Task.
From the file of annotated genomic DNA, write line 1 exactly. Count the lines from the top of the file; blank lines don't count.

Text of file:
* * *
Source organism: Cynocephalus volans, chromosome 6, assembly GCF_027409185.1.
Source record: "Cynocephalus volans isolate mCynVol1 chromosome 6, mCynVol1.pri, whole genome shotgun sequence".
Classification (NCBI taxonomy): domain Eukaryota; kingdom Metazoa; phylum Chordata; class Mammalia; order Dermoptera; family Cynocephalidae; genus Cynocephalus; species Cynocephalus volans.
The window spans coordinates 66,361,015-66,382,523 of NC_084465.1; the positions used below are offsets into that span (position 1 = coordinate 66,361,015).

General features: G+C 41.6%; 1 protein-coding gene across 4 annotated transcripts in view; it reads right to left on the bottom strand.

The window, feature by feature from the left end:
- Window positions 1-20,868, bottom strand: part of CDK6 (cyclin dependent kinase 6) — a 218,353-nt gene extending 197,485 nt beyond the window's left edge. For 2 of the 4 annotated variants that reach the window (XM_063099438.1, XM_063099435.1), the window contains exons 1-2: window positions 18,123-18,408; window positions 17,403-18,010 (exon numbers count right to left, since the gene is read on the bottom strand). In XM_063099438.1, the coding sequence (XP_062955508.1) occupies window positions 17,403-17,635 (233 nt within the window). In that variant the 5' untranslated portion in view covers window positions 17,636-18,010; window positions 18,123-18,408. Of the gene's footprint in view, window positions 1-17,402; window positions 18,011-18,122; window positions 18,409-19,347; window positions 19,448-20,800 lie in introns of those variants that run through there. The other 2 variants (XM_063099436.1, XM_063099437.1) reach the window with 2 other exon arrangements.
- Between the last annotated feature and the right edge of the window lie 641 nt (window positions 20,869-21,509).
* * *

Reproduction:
Source organism: Cynocephalus volans, chromosome 6, assembly GCF_027409185.1.